Each mode takes familiar elements from other multiplayer shooters and morphs them into a fresh amalgamation, but it’s The Finals’ comprehensive destruction that really sets it apart. Pretty much any wall can be blown open with explosives. You can destroy bridges, topple entire buildings by taking out load-bearing walls, or blow open a roof to descend from above. Gadgets like goo guns let you construct temporary bridges or barricades to circumnavigate any destroyed infrastructure, while grappling hooks and portable jump pads provide other ways to traverse The Finals’ destructible maps. All of this affords the game a cavalcade of player agency and creativity, especially when it comes to competing for the objective. You might be able to barricade a room with shields, goo, and mines, but that matters little if one of the other teams is able to blow open the ceiling from below and send the Cashout Point tumbling to a lower floor. There’s innovation behind this destruction, too, as it all occurs server-side. This prevents any performance issues from occurring each time a building pancakes to the ground since it’s not relying on your own hardware.

The maps themselves are all based on real-world locations such as Las Vegas, Monaco, and Seoul. Each one features expansive exteriors and compact interiors, with a good mix of high and low points. Ziplines, ladders, and jump pads provide options for scaling these vertical spaces, while random game show modifiers like meteor showers, orbital lasers, and lava can shake up the latter stages of a match. Each map also has a number of variants, whether that’s introducing a sandstorm to hamper your vision or dropping a giant inflatable duck on one section of the arena. With only four maps, though, it does feel a bit sparse.

The moment-to-moment action does paper over the downsides of its limited map selection somewhat. Movement and shooting feel slick, with a plethora of distinct weapons for you to utilize, from assault rifles and SMGs to a katana and sledgehammer. There are three different weight classes to play as–light, medium, and heavy–and each one has its own arsenal of weapons and gadgets that makes them feel unique. The light class, for instance, is typically nimble, trading stopping power and a larger health pool for speed and the mobility to get in and out of combat in an instant. Medium is the all-rounder, with gadgets and abilities that focus on support, such as a defibrillator and healing beam. The heavy class, meanwhile, is a slow but tough brute, able to charge through walls and trade damage while peppering you with LMG fire. The latter tends to be omnipresent in Tournament mode, as their large health bar and heavy damage are certainly appealing. The light class is much rarer, presumably because it can be a struggle to stay alive until you unlock either the dash or invisibility cloak. So there are some notable balance issues to sort out.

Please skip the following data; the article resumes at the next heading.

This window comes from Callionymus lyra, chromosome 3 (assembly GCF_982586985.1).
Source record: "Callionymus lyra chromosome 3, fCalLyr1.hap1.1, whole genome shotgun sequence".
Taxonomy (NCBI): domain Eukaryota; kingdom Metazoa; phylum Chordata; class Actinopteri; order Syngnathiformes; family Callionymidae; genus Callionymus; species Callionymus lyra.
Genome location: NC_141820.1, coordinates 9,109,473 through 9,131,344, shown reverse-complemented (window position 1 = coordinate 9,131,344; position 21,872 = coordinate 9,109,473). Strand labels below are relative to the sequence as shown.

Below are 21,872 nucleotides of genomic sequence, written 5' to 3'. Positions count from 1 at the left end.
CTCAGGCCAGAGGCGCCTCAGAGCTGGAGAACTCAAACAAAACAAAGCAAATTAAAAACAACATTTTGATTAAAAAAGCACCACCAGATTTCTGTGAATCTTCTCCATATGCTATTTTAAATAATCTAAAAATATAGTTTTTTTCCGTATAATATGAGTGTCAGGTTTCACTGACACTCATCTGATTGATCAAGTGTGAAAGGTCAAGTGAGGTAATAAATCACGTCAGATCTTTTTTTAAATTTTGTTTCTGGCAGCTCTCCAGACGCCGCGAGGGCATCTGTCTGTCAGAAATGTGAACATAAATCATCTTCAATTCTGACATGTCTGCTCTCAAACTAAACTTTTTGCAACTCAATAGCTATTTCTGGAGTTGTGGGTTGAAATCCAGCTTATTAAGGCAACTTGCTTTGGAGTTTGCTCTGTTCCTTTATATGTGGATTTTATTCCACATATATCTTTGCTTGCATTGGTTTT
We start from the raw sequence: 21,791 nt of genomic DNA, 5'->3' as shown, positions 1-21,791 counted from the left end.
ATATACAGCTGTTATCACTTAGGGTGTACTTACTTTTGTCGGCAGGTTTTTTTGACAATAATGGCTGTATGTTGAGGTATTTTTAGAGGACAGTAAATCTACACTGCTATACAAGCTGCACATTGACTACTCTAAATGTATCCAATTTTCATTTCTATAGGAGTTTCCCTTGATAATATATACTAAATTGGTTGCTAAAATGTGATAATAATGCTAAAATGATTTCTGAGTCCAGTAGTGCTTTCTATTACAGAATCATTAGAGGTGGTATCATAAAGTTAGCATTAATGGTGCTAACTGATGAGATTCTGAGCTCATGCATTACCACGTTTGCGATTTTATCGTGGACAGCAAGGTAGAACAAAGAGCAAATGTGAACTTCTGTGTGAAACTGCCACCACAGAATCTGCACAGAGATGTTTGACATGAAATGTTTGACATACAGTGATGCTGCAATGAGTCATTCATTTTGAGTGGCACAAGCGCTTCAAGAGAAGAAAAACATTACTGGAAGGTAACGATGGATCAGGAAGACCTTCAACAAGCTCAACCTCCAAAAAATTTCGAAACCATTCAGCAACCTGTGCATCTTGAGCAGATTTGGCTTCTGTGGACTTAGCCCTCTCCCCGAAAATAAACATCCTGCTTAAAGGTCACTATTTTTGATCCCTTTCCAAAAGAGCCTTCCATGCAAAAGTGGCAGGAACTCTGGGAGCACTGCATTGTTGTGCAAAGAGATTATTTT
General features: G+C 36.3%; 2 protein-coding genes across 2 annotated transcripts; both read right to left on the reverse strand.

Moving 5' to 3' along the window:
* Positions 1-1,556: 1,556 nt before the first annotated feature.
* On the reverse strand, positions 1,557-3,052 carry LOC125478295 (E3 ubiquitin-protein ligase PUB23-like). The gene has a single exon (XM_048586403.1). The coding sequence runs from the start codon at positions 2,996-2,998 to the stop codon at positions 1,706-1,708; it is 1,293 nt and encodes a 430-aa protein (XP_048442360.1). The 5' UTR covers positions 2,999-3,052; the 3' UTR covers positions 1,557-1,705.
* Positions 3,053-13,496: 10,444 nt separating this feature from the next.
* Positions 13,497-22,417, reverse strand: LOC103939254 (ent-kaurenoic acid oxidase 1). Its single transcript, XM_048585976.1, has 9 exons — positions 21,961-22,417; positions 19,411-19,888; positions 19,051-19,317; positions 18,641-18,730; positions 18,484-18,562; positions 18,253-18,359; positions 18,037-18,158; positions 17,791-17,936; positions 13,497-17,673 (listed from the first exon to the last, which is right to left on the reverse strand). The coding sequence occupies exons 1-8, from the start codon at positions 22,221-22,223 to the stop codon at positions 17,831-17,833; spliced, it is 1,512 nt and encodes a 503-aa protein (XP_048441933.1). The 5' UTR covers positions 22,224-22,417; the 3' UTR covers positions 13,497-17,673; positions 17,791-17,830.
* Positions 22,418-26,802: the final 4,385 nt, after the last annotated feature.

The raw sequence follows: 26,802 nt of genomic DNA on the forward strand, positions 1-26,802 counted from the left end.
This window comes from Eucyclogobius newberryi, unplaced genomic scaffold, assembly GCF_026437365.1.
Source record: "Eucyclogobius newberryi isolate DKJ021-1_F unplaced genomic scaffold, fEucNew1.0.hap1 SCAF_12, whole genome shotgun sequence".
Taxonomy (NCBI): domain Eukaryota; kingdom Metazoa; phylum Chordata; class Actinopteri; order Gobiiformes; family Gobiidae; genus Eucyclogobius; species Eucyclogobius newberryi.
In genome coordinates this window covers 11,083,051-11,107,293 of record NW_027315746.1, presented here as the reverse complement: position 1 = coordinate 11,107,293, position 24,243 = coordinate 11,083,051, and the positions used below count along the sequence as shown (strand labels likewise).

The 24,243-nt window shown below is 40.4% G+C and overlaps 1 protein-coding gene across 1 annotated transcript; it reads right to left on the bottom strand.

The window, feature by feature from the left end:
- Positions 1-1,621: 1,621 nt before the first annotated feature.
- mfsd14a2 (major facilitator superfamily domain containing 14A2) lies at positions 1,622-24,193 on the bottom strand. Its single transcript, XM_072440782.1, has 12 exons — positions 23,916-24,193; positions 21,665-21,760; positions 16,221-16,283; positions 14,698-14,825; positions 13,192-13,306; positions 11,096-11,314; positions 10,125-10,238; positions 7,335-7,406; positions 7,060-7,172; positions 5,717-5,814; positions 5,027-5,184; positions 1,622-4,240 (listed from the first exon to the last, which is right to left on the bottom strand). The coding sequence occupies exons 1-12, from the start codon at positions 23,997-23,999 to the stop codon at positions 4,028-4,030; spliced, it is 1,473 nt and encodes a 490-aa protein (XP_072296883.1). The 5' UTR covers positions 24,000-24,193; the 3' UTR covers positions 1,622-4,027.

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All of the weapons and gadgets you can take into a match are solidly varied, but earning the in-game cash you need to unlock them is a drawn-out experience that saps away the satisfaction you ideally want from a progression system. It’s a glacial pace that makes it incredibly difficult to experiment with different builds when so much of it is locked behind hours and hours of gameplay. Like most other free-to-play shooters, The Finals also features a battle pass containing a litany of cosmetic items. The best you can hope for without spending any money is a bucket hat and fanny pack, but nothing restricted to the paid battle pass or other premium cosmetics offers a competitive advantage, so there aren’t any pay-to-win options.

This is crucial because the competitive shooter space is a crowded one. For every success story, there’s another example of a game unfortunately fizzling out and dying. The Finals stands out amongst its contemporaries thanks to its thrilling destruction, fast-paced gunplay, and anomalous approach to familiar objectives. There are some balancing issues to iron out, its progression system needs expediting, and there are too few maps, but these flaws are ultimately minor when you’re in the thick of the action with explosions and gunfire echoing all around you. The Finals is an absurdly fun shooter with the potential to grow, so here’s hoping it’s one of the success stories.